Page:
But, that requires solid engineering and design from the beginning. And then it would require good workers.

  8. tunnels

    tunnels Previous Member

    Silicone skins any one ??

    Last time i was at the Shanghai composites show a company was producing lots of the same item so they had Silicone skins for the inside to cover the surface of the glass and the pipe fitting was built into the skin and just fitted into the skin and the outside sat against a sharpish edge so no tape was required any where . was very clever and vertually no waste what so ever .
    Was only a small part of a couple square mtrs but the only waste was the feed tube that had hard resin in it but was only just over 1 mtr long . when done just peel off the skin and fold it up and release the item then wax and mask and regelcoat when it was hard lay the glass and peel ply and into another product !! now that was magic and what i could really get into that but on a bigger scale
    They were recycling the system in quite a short time so could produce a lot of product in a day . two people could operate a number of moulds on a turn table and the process was continuous .
  9. rxcomposite
    Joined: Jan 2005
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    rxcomposite Senior Member

    If I stick my neck out, you promise not to chop off my head?:D
  10. tunnels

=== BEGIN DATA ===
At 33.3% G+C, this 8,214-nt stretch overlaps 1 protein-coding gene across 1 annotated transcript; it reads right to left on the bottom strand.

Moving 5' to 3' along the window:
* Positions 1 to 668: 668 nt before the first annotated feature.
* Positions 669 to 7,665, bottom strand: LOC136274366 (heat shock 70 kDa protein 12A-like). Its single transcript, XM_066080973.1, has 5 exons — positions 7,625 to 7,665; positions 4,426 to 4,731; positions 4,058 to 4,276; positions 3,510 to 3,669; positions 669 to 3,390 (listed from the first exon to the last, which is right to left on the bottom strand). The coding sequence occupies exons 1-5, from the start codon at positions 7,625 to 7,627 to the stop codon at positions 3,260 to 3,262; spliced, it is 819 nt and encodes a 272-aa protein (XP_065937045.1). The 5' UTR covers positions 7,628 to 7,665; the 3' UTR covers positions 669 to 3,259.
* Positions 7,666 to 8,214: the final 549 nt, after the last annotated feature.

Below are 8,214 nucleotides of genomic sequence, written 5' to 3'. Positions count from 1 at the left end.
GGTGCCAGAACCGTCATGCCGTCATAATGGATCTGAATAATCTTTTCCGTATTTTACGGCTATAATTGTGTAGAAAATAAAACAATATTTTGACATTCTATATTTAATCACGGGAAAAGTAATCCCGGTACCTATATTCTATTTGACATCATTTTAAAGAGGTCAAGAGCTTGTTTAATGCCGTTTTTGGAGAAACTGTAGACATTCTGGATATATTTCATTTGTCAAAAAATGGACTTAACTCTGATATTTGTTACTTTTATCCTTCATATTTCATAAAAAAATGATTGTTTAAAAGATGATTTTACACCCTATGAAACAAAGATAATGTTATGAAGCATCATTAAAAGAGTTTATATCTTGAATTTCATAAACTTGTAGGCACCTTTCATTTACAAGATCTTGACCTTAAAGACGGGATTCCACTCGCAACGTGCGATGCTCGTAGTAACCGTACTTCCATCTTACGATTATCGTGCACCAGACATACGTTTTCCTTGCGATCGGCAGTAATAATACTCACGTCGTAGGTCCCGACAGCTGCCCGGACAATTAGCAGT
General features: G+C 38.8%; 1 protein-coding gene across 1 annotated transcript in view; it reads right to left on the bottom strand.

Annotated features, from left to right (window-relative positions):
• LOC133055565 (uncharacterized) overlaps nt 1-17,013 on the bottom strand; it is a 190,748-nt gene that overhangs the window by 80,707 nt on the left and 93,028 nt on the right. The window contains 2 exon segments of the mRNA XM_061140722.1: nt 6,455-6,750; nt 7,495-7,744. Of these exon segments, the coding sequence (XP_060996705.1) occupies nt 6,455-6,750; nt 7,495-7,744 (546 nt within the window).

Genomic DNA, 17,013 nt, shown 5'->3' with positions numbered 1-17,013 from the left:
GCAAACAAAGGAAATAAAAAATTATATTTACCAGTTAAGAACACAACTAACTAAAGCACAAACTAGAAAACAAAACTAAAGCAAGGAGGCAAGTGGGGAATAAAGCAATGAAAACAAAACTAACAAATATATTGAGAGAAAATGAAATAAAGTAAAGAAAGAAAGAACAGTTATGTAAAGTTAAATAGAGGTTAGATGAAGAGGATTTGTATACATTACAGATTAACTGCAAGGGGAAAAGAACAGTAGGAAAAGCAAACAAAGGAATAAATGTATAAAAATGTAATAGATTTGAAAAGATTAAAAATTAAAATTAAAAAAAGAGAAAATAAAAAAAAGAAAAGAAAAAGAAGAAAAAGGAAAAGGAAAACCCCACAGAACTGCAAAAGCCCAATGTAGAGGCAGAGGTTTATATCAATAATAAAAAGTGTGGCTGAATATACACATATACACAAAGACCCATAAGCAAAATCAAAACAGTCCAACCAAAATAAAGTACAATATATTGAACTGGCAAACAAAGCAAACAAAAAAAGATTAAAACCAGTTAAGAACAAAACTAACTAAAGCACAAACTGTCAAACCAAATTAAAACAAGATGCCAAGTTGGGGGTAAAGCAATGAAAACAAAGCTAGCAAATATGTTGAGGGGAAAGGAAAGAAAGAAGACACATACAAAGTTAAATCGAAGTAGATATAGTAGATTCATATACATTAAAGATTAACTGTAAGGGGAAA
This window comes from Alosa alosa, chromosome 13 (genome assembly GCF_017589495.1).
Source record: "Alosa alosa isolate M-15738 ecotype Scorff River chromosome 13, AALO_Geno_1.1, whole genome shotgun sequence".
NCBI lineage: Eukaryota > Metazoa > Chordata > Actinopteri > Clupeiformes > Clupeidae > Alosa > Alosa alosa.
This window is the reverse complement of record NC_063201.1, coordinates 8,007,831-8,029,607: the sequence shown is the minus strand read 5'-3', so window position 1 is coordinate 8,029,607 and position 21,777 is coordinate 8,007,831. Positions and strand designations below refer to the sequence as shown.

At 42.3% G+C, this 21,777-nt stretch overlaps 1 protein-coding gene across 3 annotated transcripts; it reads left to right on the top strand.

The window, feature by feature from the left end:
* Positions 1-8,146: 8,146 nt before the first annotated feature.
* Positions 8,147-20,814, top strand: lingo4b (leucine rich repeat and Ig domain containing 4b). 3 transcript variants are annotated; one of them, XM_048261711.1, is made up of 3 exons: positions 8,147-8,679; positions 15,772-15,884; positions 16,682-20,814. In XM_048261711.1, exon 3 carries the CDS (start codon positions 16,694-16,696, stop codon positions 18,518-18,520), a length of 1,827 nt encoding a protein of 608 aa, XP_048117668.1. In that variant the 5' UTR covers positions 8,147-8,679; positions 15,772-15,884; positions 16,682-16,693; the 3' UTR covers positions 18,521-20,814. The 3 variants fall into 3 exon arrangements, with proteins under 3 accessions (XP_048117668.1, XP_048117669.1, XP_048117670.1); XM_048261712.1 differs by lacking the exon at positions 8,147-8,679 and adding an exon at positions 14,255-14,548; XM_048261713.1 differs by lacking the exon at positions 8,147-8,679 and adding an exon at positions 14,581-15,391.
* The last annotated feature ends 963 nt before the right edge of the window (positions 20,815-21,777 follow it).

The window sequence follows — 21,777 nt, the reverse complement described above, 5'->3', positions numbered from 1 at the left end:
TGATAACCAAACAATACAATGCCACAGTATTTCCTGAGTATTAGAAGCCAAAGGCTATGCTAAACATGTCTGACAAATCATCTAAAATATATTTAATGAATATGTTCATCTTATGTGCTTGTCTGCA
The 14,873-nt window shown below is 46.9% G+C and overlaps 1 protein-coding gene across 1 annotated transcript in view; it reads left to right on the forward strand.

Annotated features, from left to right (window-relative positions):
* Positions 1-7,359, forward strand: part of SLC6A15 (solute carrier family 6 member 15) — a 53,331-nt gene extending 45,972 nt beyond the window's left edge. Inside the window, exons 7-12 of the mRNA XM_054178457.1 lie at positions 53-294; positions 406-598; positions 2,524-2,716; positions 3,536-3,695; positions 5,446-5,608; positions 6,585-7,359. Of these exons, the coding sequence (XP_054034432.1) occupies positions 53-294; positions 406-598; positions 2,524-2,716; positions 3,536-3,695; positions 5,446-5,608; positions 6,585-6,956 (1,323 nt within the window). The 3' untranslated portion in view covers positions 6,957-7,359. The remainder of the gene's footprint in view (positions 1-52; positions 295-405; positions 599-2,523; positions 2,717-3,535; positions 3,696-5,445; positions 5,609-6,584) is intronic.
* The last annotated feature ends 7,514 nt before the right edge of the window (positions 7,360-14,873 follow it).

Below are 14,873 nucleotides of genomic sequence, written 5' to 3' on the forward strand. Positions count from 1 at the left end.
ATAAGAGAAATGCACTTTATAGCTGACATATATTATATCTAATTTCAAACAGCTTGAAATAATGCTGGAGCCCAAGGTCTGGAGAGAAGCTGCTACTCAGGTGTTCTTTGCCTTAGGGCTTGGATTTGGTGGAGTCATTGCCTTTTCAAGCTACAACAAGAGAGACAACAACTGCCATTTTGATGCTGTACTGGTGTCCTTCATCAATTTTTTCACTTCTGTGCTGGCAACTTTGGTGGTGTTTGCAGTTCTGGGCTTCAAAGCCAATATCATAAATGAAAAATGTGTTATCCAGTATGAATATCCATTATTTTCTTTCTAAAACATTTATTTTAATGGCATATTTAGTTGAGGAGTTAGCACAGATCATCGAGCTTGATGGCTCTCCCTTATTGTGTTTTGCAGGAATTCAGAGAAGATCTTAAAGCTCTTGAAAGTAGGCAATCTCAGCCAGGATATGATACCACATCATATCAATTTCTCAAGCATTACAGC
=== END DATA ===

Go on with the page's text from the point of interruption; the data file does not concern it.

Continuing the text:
tunnels Previous Member

    Never ! You are to valuable !! :p
    How was your chinese new year ??:D
  11. El_Guero

    El_Guero Previous Member

    88 foot hulls on turntables .... you could cut the cost of catamarans and make them affordable for the common man ....

    Volksmarans .... copyrighted .... but, I will lease it too you cheaply.
  12. masalai
    Joined: Oct 2007
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    Location: cruising, Australia

    masalai masalai

  13. PAR
    Joined: Nov 2003
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    PAR Yacht Designer/Builder

    Engineering is all about cost effectiveness. When developing any project (yachts included) very early in the process, a price point is established. Even a very high end racer may make compromises in techniques, methods, materials and other considerations. Their wish list may have hoped they could work this particular aspect in, but the realities of the processes force their hand. Admittedly, price point isn't as big a concern on an all out racer, but as you work down from the very narrow focus of this type of project, to something more amenable, which typically attempts to stuff more boob into the bra, the realities of the project's price point comes to bare.